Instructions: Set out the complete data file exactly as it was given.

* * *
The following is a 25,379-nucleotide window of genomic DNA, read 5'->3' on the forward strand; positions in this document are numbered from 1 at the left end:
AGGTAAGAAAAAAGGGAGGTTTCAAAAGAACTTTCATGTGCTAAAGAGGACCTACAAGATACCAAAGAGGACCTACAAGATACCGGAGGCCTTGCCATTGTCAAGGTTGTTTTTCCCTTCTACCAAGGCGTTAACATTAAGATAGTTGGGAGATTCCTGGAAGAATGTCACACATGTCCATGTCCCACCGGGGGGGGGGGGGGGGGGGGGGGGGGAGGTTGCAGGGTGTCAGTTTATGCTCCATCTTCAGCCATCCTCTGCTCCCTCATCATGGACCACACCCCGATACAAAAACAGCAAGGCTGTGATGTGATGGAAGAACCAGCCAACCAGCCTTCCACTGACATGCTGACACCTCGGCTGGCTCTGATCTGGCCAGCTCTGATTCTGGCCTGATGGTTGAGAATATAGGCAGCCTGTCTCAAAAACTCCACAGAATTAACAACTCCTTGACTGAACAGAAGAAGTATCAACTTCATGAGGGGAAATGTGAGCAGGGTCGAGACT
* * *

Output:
The following is a 25,379-nucleotide window of genomic DNA, read 5'->3' on the forward strand; positions in this document are numbered from 1 at the left end:
AGGTAAGAAAAAAGGGAGGTTTCAAAAGAACTTTCATGTGCTAAAGAGGACCTACAAGATACCAAAGAGGACCTACAAGATACCGGAGGCCTTGCCATTGTCAAGGTTGTTTTTCCCTTCTACCAAGGCGTTAACATTAAGATAGTTGGGAGATTCCTGGAAGAATGTCACACATGTCCATGTCCCACCGGGGGGGGGGGGGGGGGGGGGGGGGGAGGTTGCAGGGTGTCAGTTTATGCTCCATCTTCAGCCATCCTCTGCTCCCTCATCATGGACCACACCCCGATACAAAAACAGCAAGGCTGTGATGTGATGGAAGAACCAGCCAACCAGCCTTCCACTGACATGCTGACACCTCGGCTGGCTCTGATCTGGCCAGCTCTGATTCTGGCCTGATGGTTGAGAATATAGGCAGCCTGTCTCAAAAACTCCACAGAATTAACAACTCCTTGACTGAACAGAAGAAGTATCAACTTCATGAGGGGAAATGTGAGCAGGGTCGAGACT